This thesis seeks to analyze the proposals and prescriptions of Thomas Piketty as expressed in his vast array of works and the critiques of his works. His proposals for a system of participatory socialism is grounded in the notion that inequality is expanding at an unsustainable rate, and that growing economic inequality is a problem for the future of liberal democracy and economic growth and sustainability. This thesis argues that Piketty provides many compelling arguments in favor of tackling inequality, but he falls short of a real system of justice or elaborated political theory aside from his moral intuitions of equality and justice, and Piketty falls short of explaining how to arrive at his ideal political system. Rawls' theory of justice should be used to build on the economic observations of Piketty due to a substantial level of overlap in participatory socialism and property owning democracy.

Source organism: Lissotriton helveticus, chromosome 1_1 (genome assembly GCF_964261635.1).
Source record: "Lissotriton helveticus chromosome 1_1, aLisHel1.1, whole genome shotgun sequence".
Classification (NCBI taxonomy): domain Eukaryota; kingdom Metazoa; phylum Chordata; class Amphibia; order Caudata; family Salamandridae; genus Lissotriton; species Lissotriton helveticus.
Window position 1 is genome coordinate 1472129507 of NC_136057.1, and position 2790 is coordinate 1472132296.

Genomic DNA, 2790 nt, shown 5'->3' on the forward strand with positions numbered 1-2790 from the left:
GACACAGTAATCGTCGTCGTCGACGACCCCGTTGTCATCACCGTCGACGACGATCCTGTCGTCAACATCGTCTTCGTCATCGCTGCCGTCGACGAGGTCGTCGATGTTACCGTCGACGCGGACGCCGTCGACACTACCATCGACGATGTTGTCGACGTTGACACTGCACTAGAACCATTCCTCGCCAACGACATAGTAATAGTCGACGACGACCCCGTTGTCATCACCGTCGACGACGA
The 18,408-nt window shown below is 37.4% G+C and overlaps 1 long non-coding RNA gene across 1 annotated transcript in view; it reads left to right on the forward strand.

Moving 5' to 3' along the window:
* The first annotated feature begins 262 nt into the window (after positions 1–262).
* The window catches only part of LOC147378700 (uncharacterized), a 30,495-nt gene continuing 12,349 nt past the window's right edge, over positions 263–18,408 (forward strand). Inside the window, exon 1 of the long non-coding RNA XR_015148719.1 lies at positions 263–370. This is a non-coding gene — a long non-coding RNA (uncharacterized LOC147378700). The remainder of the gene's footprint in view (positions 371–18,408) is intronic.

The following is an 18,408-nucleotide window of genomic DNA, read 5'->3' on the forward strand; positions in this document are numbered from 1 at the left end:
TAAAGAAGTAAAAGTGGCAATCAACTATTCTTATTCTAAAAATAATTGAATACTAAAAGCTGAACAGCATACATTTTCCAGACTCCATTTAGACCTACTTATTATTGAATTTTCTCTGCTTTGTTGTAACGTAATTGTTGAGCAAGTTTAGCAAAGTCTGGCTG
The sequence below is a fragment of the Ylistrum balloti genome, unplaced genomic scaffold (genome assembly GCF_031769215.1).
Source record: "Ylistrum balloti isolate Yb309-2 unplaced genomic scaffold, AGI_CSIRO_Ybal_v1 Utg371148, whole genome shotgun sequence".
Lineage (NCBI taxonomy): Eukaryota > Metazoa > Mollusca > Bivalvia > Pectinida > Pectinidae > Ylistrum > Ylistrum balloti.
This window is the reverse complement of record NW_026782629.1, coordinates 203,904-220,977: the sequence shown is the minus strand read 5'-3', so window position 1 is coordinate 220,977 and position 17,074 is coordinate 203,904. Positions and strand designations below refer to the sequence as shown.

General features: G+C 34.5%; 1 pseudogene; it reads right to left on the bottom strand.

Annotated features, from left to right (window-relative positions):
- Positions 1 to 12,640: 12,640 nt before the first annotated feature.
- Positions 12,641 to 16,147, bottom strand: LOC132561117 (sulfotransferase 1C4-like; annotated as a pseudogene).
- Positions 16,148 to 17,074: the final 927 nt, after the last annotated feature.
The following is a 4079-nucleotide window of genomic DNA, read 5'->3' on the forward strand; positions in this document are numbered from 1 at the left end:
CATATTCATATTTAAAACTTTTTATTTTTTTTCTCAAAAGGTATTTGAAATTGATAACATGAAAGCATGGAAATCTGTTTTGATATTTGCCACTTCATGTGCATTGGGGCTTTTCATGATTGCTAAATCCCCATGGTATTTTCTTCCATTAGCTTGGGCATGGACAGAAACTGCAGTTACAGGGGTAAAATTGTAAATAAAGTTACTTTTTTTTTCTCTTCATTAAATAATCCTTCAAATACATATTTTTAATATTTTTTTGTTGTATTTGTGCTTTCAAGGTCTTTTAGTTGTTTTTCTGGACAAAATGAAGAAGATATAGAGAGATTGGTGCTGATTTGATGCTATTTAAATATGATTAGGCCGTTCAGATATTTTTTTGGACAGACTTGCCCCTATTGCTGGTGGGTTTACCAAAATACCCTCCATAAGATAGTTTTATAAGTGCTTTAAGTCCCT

Bachelor of Arts (B.A.)
College of Sciences
School of Politics, Security, and International Affairs
Political Science; Pre-Law
Connors, Patrick T., "Renewed Social Democracy: Thomas Piketty and His Critiques" (2023). Honors Undergraduate Theses. 1474.